They Call Them Brokers Because They Break Deals

The Web Lender Portal

A broker is an individual or firm that charges a fee or commission for performing a financial service need.

Discount vs. Full Service Brokers

Discount brokers are able to execute any type of trade on behalf of a client, for which they charge a reduced commission in the range of $5 to $15 per trade. Their low fee structured is based on volume and lower costs. They don’t offer investment advice and brokers are usually paid on salary rather than commission. Most discount brokers offer an online trading platform which attracts a growing number of self-directed investors.

Full-service brokers offer a variety of services, including market research, investment advice, and retirement planning, on top of a full range of investment products. For that, investors can expect to pay higher commissions for their trades. Brokers are compensated by the brokerage firm based on their trading volume as well as for the sale of investment products. An increasing number of brokers offer fee-based investment products such as managed investment accounts.

Brokers Held to a Lower Standard

Brokers are registered with the Financial Industry Regulatory Authority (FINRA), the broker-dealers’ self-regulatory body. In serving their clients, brokers are held to a standard of conduct based on the “suitability rule,” which requires there be reasonable grounds for recommending a specific product or investment. The second part of the rule, commonly referred to as “know your customer,” addresses the process of due diligence a broker must use in determining the reasonable grounds of the recommendation. The broker must make a reasonable effort to obtain information on the customers financial status, tax status, investment objectives and other information that can be used in making a recommendation. This standard of conduct differs significantly from the standard applied to financial advisors registered with the Securities and Exchange Commission (SEC) as Registered Investment Advisors (RIAs). Under the Investment Advisers Act of 1940, RIAs are held to a strict fiduciary standard to always act in the best interest of the client, while providing full disclosure of their fees.

Commercial Loan Brokers: The Red Flags

If you do choose to work with a commercial loan broker, what kind of behavior should make you concerned?

Well, if you come across any of these 6 red flags, think twice about continuing to work with the business loan broker in question.

No physical address is listed on the broker’s website.
Business owners shouldn’t be working with commercial loan brokers that lack an actual address on their websites. If they don’t have a physical office, it might be a sign that they’re running a shady operation.

No connecting phone number.
Talking about your loan options over the phone with a real person is helpful for any business owner trying to make their final decision on their loan product. Good commercial loan brokers will have a way for their clients to reach them and talk to someone. If they don’t list a phone number or you only get a automated recording, the commercial loan might not be the real deal.

No privacy.
If the commercial loan broker doesn’t have a privacy policy in place or doesn’t make theirs clear, this might be a sign that the broker could sell your business and personal data to third parties. No one wants to be flooded with sales calls and junk mail, so make sure your commercial loan broker has a privacy policy in place.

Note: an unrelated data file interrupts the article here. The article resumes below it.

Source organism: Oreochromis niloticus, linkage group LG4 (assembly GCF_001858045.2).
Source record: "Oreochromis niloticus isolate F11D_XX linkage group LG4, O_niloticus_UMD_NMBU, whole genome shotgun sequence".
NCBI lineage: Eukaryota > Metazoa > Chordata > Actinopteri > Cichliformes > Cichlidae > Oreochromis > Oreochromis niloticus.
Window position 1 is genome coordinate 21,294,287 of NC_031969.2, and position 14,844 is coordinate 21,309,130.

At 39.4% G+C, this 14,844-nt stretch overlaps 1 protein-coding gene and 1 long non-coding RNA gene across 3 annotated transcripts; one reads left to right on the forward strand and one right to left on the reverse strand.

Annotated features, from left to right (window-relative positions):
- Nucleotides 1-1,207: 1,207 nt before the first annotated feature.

No concern about your credit history.
Have you come across a loan broker’s website that makes these claims: “Bad credit okay!” or “Get a loan—guaranteed!”? If you have, watch out. Commercial loan brokers that say they can get you any loan with any credit score, even if it’s not too good, are lying. While there are absolutely loan options available for business owners with bad credit, your personal credit score is a huge factor of what kind of loan you can secure.

No business email address.
A  goodly number of so-called loan brokers advertising their services on social media today have email address at yahoo, gmail, and/or aol. Anyway can create an email account at one these providers and claim to be a loan broker. If you don’t see a company business name email address stay well clear.

Questions to Ask a Business Loan Broker

What Is The Total Cost of My Loan?
If the broker answers you with an amount, be it actual or a range, do not work with him. Since he is not the lender, he has no idea what the cost of the loan will be.

How Many Lenders Are You Shopping My Loan To?
While this strategy works well when buying residential real estate and automobiles shopping for a business loan is the best way to have you application declined. The correct answer, one which unless you work with The Web Lender, is never the truthful answer. At The Web Lender our answer is ‘we do not shop loans. We will submit your loan to a maximum of three funding sources, one at a time. If all three decline, you are not fundable’.

Do You Sell My Information?
Unfortunately you won’t get an honest answer to this question.

How Long Until I Receive Funding?
This is not a question for a broker since he is not the one funding your loan. If he answers you with a time do not work with him. The time to receive funding on every business finding deal is entirely up to the borrower. If a lender requires four documents and the borrower has only three, and has to create the fourth, this obviously delays the time to fund the deal.

Remember: They’re called brokers because more often than not, loan brokers break deals.

The Web Lender Portal is not a loan broker.

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